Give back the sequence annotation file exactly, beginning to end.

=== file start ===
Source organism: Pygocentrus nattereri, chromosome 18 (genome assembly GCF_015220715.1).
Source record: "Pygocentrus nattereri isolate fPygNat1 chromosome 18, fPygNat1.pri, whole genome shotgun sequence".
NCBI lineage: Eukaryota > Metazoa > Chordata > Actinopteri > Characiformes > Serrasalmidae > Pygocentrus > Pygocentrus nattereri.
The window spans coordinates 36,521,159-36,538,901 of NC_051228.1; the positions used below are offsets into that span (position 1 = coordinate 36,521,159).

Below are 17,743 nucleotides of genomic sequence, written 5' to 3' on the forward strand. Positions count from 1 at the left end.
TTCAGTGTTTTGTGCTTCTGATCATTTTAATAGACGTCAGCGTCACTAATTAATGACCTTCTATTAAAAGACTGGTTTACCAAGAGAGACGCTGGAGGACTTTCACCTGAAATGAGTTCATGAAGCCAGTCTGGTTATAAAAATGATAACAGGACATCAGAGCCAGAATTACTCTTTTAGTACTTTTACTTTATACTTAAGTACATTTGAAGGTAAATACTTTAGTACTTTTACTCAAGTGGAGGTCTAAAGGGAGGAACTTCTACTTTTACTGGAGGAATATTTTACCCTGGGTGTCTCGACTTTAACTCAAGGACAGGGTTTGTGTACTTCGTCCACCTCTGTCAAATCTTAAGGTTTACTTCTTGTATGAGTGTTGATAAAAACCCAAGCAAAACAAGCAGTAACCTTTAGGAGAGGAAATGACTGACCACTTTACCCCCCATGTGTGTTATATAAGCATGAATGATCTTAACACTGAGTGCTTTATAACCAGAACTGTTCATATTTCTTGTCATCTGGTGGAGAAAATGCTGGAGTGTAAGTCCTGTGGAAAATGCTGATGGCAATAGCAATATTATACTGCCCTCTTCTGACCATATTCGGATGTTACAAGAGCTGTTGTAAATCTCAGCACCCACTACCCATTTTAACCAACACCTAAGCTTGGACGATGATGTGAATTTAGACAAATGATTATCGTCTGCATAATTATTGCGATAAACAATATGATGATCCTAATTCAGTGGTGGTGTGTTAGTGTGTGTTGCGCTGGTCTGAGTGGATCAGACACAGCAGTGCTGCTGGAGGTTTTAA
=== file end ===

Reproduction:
Source organism: Pygocentrus nattereri, chromosome 18 (genome assembly GCF_015220715.1).
Source record: "Pygocentrus nattereri isolate fPygNat1 chromosome 18, fPygNat1.pri, whole genome shotgun sequence".
NCBI lineage: Eukaryota > Metazoa > Chordata > Actinopteri > Characiformes > Serrasalmidae > Pygocentrus > Pygocentrus nattereri.
The window spans coordinates 36,521,159-36,538,901 of NC_051228.1; the positions used below are offsets into that span (position 1 = coordinate 36,521,159).

Below are 17,743 nucleotides of genomic sequence, written 5' to 3' on the forward strand. Positions count from 1 at the left end.
TTCAGTGTTTTGTGCTTCTGATCATTTTAATAGACGTCAGCGTCACTAATTAATGACCTTCTATTAAAAGACTGGTTTACCAAGAGAGACGCTGGAGGACTTTCACCTGAAATGAGTTCATGAAGCCAGTCTGGTTATAAAAATGATAACAGGACATCAGAGCCAGAATTACTCTTTTAGTACTTTTACTTTATACTTAAGTACATTTGAAGGTAAATACTTTAGTACTTTTACTCAAGTGGAGGTCTAAAGGGAGGAACTTCTACTTTTACTGGAGGAATATTTTACCCTGGGTGTCTCGACTTTAACTCAAGGACAGGGTTTGTGTACTTCGTCCACCTCTGTCAAATCTTAAGGTTTACTTCTTGTATGAGTGTTGATAAAAACCCAAGCAAAACAAGCAGTAACCTTTAGGAGAGGAAATGACTGACCACTTTACCCCCCATGTGTGTTATATAAGCATGAATGATCTTAACACTGAGTGCTTTATAACCAGAACTGTTCATATTTCTTGTCATCTGGTGGAGAAAATGCTGGAGTGTAAGTCCTGTGGAAAATGCTGATGGCAATAGCAATATTATACTGCCCTCTTCTGACCATATTCGGATGTTACAAGAGCTGTTGTAAATCTCAGCACCCACTACCCATTTTAACCAACACCTAAGCTTGGACGATGATGTGAATTTAGACAAATGATTATCGTCTGCATAATTATTGCGATAAACAATATGATGATCCTAATTCAGTGGTGGTGTGTTAGTGTGTGTTGCGCTGGTCTGAGTGGATCAGACACAGCAGTGCTGCTGGAGGTTTTAA